Michael Moore's Traverse City Film Festival, celebrating its ninth year, runs July 31 through August 4 in Traverse City, Michigan. The running theme of the festival is "Just Great Movies," and this year's program lineup boasts over 150 films, with a record number of industry guests invited. Kicking off the fest is Woody Allen's "Blue Jasmine," while Brit documentarian Michael Apted will appear in person with "56 Up." Apted's entire "Up" series will screen, which is indicative of the festival's commitment to repertory cinema as well as more recent films. Classics such as saucy Mae West-starrer "She Done Him Wrong," Busby Berkeley-choreographed showstopper "Gold Diggers of 1933" and a special screening of 1925's "The Phantom of the Opera," starring Lon Chaney and live-accompanied by the Alloy Orchestra, screen alongside hits from this past year's international festival circuit, such as Saudi Arabia's first woman filmmaker Haifaa Al Mansour's "Wadjda" and Oscar-nominated high-seas. »
- Beth Hanna
The hit sound film The Jazz Singer (1927), starring Al Jolson and directed by Alan Crosland, fueled the mainstream appetite for newfangled "talkies"... and brought on the death throes of the ol' fashioned silent film. Over the next few years, silent motion picture production around the world slowed, withered, and died. Before this era came to a close, however, the horror genre took root, clawed its way into mainstream popularity, and spawned a wealth of atmospheric and unsettling thrillers. These films built the foundation upon which a century of horror movies would be constructed. The art of film was still in its infancy, and this silent era of experimentation gave rise to some of the most striking and fascinating horror movies ever made. While Germany would soon rise to dominate horror of the silent era, Italy helped get the ball rolling with their first feature length film, Dante's Inferno (1911), directed by Giuseppe de Liguoro. »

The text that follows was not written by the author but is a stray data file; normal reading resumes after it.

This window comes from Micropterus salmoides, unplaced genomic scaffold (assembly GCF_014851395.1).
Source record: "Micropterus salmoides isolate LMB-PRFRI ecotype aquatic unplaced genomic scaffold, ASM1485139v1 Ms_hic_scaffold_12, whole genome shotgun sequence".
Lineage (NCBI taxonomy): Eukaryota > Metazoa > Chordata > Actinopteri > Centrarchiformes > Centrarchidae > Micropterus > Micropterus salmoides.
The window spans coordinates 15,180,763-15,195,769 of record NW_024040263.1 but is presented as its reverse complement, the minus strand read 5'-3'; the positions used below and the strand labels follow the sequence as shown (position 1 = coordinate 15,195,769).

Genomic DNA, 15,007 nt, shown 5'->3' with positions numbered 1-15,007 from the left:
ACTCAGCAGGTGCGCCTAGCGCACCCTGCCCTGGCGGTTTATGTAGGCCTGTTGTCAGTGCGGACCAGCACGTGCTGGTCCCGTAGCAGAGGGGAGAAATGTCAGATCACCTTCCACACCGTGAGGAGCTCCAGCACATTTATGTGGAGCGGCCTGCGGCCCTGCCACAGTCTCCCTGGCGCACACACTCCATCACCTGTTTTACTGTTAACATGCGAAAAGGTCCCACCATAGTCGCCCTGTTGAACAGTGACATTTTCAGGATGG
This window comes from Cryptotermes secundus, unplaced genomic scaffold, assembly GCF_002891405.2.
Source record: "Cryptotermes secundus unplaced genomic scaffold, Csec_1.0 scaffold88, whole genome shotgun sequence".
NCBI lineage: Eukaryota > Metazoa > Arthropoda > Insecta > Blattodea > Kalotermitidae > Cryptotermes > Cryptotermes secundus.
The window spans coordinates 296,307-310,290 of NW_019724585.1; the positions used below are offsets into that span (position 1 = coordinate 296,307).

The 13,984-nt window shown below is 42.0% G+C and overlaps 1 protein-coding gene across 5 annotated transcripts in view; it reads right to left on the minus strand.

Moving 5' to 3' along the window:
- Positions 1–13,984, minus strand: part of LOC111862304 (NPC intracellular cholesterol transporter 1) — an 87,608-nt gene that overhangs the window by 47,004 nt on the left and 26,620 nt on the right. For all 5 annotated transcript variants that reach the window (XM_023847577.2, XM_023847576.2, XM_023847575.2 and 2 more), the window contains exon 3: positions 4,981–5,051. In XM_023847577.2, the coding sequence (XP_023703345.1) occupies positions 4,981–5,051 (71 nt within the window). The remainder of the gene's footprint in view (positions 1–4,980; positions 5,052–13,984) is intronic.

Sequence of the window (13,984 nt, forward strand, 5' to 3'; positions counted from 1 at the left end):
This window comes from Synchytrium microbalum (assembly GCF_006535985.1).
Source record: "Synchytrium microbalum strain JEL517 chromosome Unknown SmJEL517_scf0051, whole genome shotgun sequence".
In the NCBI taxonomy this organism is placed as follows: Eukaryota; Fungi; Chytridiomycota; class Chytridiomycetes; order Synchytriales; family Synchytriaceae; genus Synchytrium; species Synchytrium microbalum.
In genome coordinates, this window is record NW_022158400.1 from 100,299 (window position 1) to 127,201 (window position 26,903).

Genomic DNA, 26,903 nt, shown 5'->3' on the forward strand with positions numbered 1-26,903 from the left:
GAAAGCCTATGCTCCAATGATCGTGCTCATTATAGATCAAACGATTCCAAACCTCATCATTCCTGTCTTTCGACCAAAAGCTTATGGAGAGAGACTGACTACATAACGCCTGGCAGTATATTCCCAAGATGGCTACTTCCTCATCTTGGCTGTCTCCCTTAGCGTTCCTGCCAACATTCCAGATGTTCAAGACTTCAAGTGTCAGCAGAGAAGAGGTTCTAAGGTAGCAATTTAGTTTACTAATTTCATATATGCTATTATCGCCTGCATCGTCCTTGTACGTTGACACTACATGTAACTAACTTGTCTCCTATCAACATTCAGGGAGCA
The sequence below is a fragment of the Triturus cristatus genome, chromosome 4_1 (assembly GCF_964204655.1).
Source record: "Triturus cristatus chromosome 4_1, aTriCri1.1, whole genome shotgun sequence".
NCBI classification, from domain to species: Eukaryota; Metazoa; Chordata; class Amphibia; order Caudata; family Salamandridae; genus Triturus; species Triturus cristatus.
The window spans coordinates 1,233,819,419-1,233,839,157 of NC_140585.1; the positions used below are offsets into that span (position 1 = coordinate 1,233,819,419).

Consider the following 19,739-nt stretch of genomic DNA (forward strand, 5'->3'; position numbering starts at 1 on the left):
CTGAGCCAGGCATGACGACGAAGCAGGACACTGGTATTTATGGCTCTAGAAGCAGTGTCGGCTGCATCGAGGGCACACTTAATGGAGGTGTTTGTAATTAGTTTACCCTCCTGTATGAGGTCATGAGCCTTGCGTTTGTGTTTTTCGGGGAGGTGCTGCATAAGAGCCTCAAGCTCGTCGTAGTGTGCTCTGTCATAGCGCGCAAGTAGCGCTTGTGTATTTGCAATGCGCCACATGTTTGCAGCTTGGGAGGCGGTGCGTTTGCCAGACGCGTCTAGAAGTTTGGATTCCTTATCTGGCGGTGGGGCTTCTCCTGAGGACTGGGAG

- Eric Stanze
Even casual horror fans are familiar with the silent Universal classics The Phantom of the Opera and The Hunchback of Notre Dame, which starred the legendary “Man of a Thousand Faces” Lon Chaney, Sr. in his two most iconic screen roles. The box-office success of those two films led the studio in 1928 to adapt The Man Who Laughs, a story by Hunchback author Victor Hugo, into one of their first sound productions, with music and sound effects (but no recorded dialog). While Chaney did not return for this one (he was under contract to MGM by that time), the lead role was taken on by another screen legend, Conrad Veidt – best remembered by horror fans as the creepy sleepwalker Cesare in The Cabinet of Dr. Caligari. Just as in Hunchback, the title character here is not technically a “monster,” but a sympathetic figure who happens to be horribly disfigured... but like the grotesque Quasimodo, »
- Gregory Burkart
Review by Sam Moffitt
I love silent films! I have to say that from the beginning I have been fascinated with the silent years of film making. When I was growing up in the St. Louis area in the sixties there was a syndicated show called Who’s The Funnyman? Hosted by Cliff Norton this was a kid’s show which presented silent slapstick comedies, Hal Roach, Charlie Chaplin, Buster Keaton, Harry Langdon, Harold Lloyd, The Keystone Cops. These were short versions, cut to fit a Saturday morning time slot and with voice over by Mr. Norton. He would always introduce the films as a record of his family members, cousins, uncles, brothers, sisters, and describe the predicaments we could see being acted out on camera.
How I loved that show! It made me want to see the complete films, I could tell they had been edited just as Channel »
- Tom Stockman
This is part 20 out of 30 in our daily January countdown of the 300 Greatest Films Ever Made. These are numbers 110-101.
109) Nosferatu (1922) F. W. Murnau Germany Silent
108) Romeo & Juliet (1968) Franco Zeffirelli British/ Italy
106) Star Wars: The Empire Strikes Back (1980) Irvin G. Kirshner USA
104) The Thin Man (1934) W. S. Van Dyke USA
103) Tokyo Story (1953) Yashujira Uzu Japan
102) M (1931) Fritz Lang German
101) City Of God (2002) Fernendo Meirelles Brazil
Numbers 100-91 coming next.
film cultureClassicslist300 »
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10 items from 2013